One of the inherited causes of infertility or recurrent miscarriage is the presence of chromosomal abnormalities in either parent, which is defined by the term chromosomal structural rearrangements. This is a large group of disorders with a common denominator characterized by disintegration (breaking) of the genetic information which is subsequently rearranged either within one chromosome or between two chromosomes. Such structural chromosomal changes include deletions (a part of a chromosome is missing), insertions (part of a chromosome is inserted into another chromosome where it does not belong), duplication (a part of a chromosome is duplicated), a ring chromosome (the ends of the chromosome are joined thus forming a ring shape), inversion (a part of the genetic information within one chromosome is reversed in the opposite direction) and translocations (exchange of genetic information between chromosomes).
Sometimes these chromosomal abnormalities are very small and it is very difficult to predict their impact on the health of the future child. Geneticists are not always able to determine how important are the genes located at the break site and what impact this may have in the future. A newborn baby can generally be either completely healthy or have the disorder with the identical balancing as his or her parent, which does not affect the child in any way. However, in a certain percentage of cases, the defect may be unbalanced, which can manifest itself in various health problems. When the chromosome break occurs at the site of important genes that are essential for the healthy development of pregnancy, such pregnancies usually end in early miscarriage. In specific cases, prenatal diagnostics may identify such a disorder as a congenital developmental disorder in the fetus.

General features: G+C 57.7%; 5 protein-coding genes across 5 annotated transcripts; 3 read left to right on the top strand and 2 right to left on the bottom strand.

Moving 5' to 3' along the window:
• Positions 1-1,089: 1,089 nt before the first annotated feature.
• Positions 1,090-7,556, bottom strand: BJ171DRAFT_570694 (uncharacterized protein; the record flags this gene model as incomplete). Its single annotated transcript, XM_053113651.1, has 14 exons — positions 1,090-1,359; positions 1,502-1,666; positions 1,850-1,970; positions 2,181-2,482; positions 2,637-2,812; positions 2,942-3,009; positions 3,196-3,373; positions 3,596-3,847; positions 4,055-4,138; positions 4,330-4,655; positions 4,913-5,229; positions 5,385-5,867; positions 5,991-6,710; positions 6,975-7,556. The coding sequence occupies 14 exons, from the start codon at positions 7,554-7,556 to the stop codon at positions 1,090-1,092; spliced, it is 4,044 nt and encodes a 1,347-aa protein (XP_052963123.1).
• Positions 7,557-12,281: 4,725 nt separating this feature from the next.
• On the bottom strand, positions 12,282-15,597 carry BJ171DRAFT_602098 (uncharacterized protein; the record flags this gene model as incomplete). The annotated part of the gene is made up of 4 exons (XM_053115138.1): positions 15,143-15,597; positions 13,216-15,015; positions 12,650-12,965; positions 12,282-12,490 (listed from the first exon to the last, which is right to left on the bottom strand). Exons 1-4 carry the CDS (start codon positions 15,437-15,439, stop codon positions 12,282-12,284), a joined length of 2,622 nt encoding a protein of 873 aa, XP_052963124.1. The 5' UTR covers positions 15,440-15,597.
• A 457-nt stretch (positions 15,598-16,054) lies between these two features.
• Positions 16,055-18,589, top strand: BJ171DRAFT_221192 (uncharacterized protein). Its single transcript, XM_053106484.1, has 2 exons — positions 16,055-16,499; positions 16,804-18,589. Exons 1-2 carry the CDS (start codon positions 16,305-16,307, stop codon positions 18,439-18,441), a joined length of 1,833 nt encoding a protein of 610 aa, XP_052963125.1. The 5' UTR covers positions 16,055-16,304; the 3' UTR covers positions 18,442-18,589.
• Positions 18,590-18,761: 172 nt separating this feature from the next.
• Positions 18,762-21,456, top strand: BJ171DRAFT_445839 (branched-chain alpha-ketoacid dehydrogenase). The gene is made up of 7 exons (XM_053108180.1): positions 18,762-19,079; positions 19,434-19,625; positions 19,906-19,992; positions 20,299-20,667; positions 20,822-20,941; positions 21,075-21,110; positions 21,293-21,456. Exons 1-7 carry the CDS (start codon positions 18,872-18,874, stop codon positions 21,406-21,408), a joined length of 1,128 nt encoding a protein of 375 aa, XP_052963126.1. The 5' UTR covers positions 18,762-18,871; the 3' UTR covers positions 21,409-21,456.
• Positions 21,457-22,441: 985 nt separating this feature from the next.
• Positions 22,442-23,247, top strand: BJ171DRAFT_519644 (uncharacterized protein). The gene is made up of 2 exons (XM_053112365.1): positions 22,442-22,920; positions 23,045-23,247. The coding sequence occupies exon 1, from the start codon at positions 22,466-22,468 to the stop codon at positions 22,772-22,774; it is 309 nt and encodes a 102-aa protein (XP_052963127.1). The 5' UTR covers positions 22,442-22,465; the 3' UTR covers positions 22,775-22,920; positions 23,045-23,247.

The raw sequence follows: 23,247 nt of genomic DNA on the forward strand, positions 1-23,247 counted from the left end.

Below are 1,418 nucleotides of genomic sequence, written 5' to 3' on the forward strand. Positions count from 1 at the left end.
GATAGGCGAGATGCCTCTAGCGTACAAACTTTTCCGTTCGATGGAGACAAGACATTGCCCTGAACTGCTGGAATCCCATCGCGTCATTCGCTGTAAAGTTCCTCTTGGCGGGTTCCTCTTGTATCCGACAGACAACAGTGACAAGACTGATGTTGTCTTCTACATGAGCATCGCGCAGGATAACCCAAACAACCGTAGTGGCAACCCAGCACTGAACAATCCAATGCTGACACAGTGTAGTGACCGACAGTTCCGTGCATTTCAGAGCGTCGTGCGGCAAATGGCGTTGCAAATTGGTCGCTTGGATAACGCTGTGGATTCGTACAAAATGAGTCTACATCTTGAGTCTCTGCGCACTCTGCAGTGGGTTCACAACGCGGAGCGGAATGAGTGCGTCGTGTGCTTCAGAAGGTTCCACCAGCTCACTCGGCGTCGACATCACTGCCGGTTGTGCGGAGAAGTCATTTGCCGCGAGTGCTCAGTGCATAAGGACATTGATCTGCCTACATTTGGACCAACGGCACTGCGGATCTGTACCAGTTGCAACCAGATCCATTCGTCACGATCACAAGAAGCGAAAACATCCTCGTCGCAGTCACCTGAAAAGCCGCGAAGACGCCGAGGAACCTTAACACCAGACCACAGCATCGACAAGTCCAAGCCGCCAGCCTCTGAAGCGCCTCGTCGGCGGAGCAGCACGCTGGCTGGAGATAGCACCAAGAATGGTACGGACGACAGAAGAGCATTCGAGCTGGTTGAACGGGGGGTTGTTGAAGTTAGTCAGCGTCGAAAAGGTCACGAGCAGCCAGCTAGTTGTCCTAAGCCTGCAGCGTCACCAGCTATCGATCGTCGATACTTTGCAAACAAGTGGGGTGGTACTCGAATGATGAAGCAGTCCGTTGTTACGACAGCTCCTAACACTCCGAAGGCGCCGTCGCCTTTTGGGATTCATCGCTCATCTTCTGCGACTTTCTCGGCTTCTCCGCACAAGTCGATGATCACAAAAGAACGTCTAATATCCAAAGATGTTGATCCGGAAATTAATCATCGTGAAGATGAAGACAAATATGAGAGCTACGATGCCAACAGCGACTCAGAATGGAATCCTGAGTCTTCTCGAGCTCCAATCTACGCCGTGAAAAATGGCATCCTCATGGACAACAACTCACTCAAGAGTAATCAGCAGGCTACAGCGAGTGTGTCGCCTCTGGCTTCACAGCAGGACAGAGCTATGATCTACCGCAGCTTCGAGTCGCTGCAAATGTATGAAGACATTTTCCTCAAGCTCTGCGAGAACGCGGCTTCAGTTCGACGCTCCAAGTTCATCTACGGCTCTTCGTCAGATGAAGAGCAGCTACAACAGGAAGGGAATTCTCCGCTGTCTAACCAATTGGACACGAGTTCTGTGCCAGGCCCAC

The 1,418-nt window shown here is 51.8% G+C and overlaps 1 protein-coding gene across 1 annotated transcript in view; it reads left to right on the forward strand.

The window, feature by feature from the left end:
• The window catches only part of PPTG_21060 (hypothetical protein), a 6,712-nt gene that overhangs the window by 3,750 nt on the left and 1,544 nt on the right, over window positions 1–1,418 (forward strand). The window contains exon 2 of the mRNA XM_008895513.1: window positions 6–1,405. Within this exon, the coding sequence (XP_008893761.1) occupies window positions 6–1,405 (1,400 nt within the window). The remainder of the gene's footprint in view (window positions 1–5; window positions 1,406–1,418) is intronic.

In practice, the most common type is the so-called balanced translocation. In this case, one part of the genetic information is exchanged between two chromosomes. Individuals carrying this defect do not show any signs of genetic disease because ultimately, the number of their genes is correct.
The problem arises when the genetic information is to be distributed into an egg or a sperm. Both the egg and the sperm have only half the number of chromosomes compared to other cells in the body – 22 autosomes and one gonosome. At the stage when chromosomes are divided in the process of maturing of an egg or sperm, it may happen that the sex cell will have some genes duplicated while others may be missing. If an embryo develops from this sex cell, its genetic information is no longer balanced, and the embryo is either unable to implant in the uterus or the pregnancy ends in miscarriage. Alternatively, severe fetal developmental abnormalities may occur.
If one of the parents is a carrier of a balanced chromosomal abnormality or other severe structural chromosomal rearrangement, genetic testing of embryos is indicated in such a couple precisely in order to prevent the transfer of genetically unbalanced embryos into the uterus.
In addition to the ruling out of unbalanced chromosomal rearrangements, embryo aneuploidies are also assessed in this case so that to maximize the chances of a healthy pregnancy.